The arrest of actor Rhea Chakraborty in connection with a drugs-related probe linked to the death of actor and her then boyfriend Sushant Singh Rajput not only shed light on the extremely toxic behaviour of Indian netizens but also exposed the vicious hate campaign by several mainstream media outlets against her.
Having spent 28 days in Byculla jail in 2020 for allegedly procuring drugs for Sushant, Rhea was later granted bail and is currently in the process of rebuilding her life step by step.
However, following the entire episode, Rhea has so far received only one film opportunity — Rumi Jaffery’s mystery thriller Chehre, starring Amitabh Bachchan and Emraan Hashmi in the lead roles. Meanwhile, she recently opened up about this scenario and answered a question regarding whether the industry was scared of hiring her.
“I feel there is still a sense of fear on that front, but I’m hoping it normalises soon. A lot of it has calmed down, and honestly, the power of trolls is gone,” she said during a chat with Mid-Day.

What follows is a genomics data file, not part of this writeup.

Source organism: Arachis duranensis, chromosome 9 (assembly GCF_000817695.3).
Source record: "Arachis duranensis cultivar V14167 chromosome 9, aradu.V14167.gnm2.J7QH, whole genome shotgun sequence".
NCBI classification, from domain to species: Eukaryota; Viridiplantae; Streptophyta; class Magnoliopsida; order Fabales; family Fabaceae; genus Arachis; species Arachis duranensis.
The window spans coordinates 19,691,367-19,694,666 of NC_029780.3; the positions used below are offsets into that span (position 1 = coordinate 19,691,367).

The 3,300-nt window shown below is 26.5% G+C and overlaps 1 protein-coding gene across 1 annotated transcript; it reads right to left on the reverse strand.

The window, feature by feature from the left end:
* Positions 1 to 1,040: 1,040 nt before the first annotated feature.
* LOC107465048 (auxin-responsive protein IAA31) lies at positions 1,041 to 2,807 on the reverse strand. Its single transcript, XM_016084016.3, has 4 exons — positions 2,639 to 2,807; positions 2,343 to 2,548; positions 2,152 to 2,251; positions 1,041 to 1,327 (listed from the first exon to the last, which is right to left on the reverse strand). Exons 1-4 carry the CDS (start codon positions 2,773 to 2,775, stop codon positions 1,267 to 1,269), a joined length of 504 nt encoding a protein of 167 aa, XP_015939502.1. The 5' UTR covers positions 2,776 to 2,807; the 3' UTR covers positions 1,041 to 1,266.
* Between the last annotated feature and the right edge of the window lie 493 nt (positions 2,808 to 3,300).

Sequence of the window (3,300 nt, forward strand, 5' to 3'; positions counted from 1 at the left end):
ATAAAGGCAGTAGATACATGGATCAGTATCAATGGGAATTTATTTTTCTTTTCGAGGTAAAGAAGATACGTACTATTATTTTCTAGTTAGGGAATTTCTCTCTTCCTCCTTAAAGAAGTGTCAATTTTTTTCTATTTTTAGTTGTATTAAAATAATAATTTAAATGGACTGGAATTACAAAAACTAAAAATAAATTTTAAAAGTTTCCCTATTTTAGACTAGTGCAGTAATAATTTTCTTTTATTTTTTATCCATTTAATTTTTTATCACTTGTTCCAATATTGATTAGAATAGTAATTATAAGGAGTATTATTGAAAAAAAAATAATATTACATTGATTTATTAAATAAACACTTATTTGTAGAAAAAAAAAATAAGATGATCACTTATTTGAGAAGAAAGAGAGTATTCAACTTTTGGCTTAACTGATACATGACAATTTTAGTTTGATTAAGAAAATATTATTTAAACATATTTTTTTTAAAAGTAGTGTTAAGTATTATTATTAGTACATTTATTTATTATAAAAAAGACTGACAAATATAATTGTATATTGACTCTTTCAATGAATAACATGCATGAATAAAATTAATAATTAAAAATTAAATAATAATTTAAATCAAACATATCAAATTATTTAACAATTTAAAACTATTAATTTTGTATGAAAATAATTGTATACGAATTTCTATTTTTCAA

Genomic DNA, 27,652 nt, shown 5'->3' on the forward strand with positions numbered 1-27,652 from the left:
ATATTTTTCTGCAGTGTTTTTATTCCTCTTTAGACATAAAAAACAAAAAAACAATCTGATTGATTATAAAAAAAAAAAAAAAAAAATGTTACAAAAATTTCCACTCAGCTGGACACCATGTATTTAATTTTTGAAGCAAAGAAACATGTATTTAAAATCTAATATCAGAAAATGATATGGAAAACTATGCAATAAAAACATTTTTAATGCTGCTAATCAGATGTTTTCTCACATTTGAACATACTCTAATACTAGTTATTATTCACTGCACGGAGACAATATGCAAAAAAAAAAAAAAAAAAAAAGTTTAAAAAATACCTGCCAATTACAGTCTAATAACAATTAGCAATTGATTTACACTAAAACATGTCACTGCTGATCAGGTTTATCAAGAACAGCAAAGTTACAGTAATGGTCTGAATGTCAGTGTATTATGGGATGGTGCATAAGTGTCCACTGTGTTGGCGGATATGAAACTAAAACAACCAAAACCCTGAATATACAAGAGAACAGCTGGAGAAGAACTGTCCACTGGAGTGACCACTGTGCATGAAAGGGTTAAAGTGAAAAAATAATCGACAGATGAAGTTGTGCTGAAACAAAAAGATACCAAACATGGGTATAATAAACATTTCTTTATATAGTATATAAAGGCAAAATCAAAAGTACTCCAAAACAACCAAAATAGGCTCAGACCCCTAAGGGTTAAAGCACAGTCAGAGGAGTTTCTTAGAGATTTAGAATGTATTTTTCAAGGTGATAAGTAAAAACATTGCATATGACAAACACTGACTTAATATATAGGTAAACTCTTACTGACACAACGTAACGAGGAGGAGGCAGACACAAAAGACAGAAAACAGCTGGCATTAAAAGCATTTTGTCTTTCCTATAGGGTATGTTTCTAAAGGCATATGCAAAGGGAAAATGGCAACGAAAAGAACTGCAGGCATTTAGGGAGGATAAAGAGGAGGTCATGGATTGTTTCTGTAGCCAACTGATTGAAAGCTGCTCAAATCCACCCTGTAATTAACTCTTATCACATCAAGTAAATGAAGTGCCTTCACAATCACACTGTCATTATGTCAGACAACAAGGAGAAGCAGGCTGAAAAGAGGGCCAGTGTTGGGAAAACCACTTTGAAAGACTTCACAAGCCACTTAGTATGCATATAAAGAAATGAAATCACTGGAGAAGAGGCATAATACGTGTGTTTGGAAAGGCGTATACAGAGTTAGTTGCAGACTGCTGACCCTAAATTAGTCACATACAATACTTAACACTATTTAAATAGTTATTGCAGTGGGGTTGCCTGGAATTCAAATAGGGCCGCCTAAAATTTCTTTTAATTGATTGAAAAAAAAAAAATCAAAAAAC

“Life has come a long way. This year has been normal for me after three years. It’s very important for me to feel normal. I love the fact that I can be out and about, doing regular things,” the 31-year-old actor added.
Following her release from prison, Rhea also hosted the 20th season of the reality show MTV Roadies, titled Roadies: Karm Ya Kaand.
Recalling how she managed to navigate the intense storm, Rhea said, “In the first few months, I was thrown into a storm, and it was a spectacle after that. But honestly, grief is something that lingers. It doesn’t go away. Your grief stays and your life grows around it. Healing is about facing our own emotions and the pain that comes with it. In therapy, I realised how to stop letting it take over my life.”
Mentioning that she is still one of the most trolled people online, Rhea added: “Are we aware enough? No. Tier-2 and 3 cities, and villages have a long way to go as far as [awareness around] mental health is concerned. Mental health is the real pandemic that we realised during the pandemic. It was sitting right there amidst all of us and we just brushed it under the carpet. I hate it when people say, ‘Pagal ho kya? Don’t waste money on doctors.’ Our parents and their parents didn’t have the awareness; they called it a rough patch. But one needs support and kindness through it.”